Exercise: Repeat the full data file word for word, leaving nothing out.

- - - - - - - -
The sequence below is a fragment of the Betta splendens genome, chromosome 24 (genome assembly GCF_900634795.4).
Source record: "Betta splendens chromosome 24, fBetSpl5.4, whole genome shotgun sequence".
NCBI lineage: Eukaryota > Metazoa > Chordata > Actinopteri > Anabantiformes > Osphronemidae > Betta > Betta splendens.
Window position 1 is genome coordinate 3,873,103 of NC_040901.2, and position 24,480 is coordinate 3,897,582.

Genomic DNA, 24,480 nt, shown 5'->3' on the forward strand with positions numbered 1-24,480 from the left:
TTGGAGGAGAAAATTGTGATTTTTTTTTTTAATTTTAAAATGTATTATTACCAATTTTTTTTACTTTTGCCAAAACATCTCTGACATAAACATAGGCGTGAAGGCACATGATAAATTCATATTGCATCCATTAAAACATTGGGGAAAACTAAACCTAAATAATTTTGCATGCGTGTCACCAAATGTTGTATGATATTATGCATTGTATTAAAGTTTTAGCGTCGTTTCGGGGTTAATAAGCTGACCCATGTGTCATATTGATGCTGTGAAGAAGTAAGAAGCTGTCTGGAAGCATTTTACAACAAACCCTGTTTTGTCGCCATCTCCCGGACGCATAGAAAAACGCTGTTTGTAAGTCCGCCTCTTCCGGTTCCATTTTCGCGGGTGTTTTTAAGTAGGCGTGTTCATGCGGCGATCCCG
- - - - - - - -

The sequence below is a fragment of the Betta splendens genome, chromosome 24 (genome assembly GCF_900634795.4).
Source record: "Betta splendens chromosome 24, fBetSpl5.4, whole genome shotgun sequence".
NCBI lineage: Eukaryota > Metazoa > Chordata > Actinopteri > Anabantiformes > Osphronemidae > Betta > Betta splendens.
Window position 1 is genome coordinate 3,873,103 of NC_040901.2, and position 24,480 is coordinate 3,897,582.

Genomic DNA, 24,480 nt, shown 5'->3' on the forward strand with positions numbered 1-24,480 from the left:
TTGGAGGAGAAAATTGTGATTTTTTTTTTTAATTTTAAAATGTATTATTACCAATTTTTTTTACTTTTGCCAAAACATCTCTGACATAAACATAGGCGTGAAGGCACATGATAAATTCATATTGCATCCATTAAAACATTGGGGAAAACTAAACCTAAATAATTTTGCATGCGTGTCACCAAATGTTGTATGATATTATGCATTGTATTAAAGTTTTAGCGTCGTTTCGGGGTTAATAAGCTGACCCATGTGTCATATTGATGCTGTGAAGAAGTAAGAAGCTGTCTGGAAGCATTTTACAACAAACCCTGTTTTGTCGCCATCTCCCGGACGCATAGAAAAACGCTGTTTGTAAGTCCGCCTCTTCCGGTTCCATTTTCGCGGGTGTTTTTAAGTAGGCGTGTTCATGCGGCGATCCCG